5. A record medium as claimed in claim 3 wherein said closed path is in part comprised of straight length.
6. A record medium as claimed in claim 5 wherein said closed path is rectangular.
7. A record medium as claimed in claim 3 wherein the loops of the record track dene inner and outer borders for the track, said deposit of coating material being on the sheet only within said borders, the remainder of the sheet being exposed.
8. A record medium as claimed in claim 7 comprising an adhesive portion peripherally on the sheet.
9. A record medium as claimed in claim 8 wherein holes are provided in the sheet in a zone outside said borders.
l0. A record medium as claimed in claim 3 wherein said record sheet is rectangular.
l1. A record medium as claimed in claim 3 wherein the overlapped loops intersect one another at distinct points of intersection, said intersecting loops defining an angle between one another at each of said points of intersection of at least 30.
12. A record medium as claimed in claim 3 wherein the overlapped loops intersect one another at distinct points of intersection, said intersecting loops at each intersection having diiierent levels of bias to enable reproduction without interference from intersecting loops.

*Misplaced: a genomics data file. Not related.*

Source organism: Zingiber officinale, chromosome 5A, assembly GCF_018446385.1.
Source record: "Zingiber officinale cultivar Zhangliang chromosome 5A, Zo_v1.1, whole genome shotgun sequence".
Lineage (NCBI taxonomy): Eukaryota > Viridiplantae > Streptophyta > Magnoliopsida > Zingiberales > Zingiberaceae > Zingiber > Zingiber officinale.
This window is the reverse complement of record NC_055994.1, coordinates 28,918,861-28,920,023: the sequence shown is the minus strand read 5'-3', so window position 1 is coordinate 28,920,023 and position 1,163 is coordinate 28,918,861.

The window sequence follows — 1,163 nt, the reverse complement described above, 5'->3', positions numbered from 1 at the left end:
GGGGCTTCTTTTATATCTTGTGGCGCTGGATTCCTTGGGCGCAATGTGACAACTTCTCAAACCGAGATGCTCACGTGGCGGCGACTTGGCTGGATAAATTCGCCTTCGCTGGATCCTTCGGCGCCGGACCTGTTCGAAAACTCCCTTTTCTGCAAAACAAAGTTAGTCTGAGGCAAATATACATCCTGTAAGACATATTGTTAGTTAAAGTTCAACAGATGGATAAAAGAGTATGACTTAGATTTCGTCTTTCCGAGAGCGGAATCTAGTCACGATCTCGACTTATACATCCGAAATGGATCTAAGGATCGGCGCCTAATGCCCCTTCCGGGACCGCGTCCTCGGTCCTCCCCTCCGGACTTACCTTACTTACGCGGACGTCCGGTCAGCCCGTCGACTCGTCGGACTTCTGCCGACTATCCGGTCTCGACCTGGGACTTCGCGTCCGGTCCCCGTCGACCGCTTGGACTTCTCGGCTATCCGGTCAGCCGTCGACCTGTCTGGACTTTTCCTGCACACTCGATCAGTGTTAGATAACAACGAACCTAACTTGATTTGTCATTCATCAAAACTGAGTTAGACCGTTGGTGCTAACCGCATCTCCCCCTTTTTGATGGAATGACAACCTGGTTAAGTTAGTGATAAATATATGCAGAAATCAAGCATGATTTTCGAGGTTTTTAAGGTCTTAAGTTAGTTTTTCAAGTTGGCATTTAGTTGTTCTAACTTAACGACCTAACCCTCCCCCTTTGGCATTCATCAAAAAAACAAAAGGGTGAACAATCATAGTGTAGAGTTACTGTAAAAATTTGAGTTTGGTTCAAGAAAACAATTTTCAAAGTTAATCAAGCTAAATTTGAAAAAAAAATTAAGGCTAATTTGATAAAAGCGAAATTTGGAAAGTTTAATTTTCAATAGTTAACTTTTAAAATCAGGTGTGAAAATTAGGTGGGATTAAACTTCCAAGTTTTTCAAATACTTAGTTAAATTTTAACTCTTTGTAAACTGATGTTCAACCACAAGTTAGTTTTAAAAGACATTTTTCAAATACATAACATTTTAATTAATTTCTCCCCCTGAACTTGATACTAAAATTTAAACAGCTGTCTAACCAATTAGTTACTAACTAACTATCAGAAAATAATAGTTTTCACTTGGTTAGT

13. A record medium as claimed in claim 12 wherein Ahalf of each loop has a first bias and the other half of each loop has a second bias different from the rst bias and the halves of successive loops having diierent biases from one another overlap each other.
14. A record medium as claimed in claim 3 wherein said overlapped intersecting loops are endless.
Hickman J an. 24, 1939 Rabkin June 17, 1952 8 Roberts Feb. 9, 1954 Roberts July 5, 1955 Lyon Nov. 27, 1956 Mufy Apr. 29, 1958 Halftermeyer May 12, 1959 Fritzinger Oct. 11, 1960 Hoshino Feb. 20, 1962 FOREIGN PATENTS France Sept. 5, 1921 Germany Sept. 8, 1952 Austria Mar. 10, 1953
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|U.S. Classification||360/131, G9B/25.4, G9B/5.292, G9B/21.9|
|International Classification||G11B25/04, G11B5/00, G11B5/80, G11B21/04|
|Cooperative Classification||G11B5/80, G11B21/043, G11B25/046, G11B5/00|
|European Classification||G11B5/00, G11B21/04B, G11B5/80, G11B25/04S|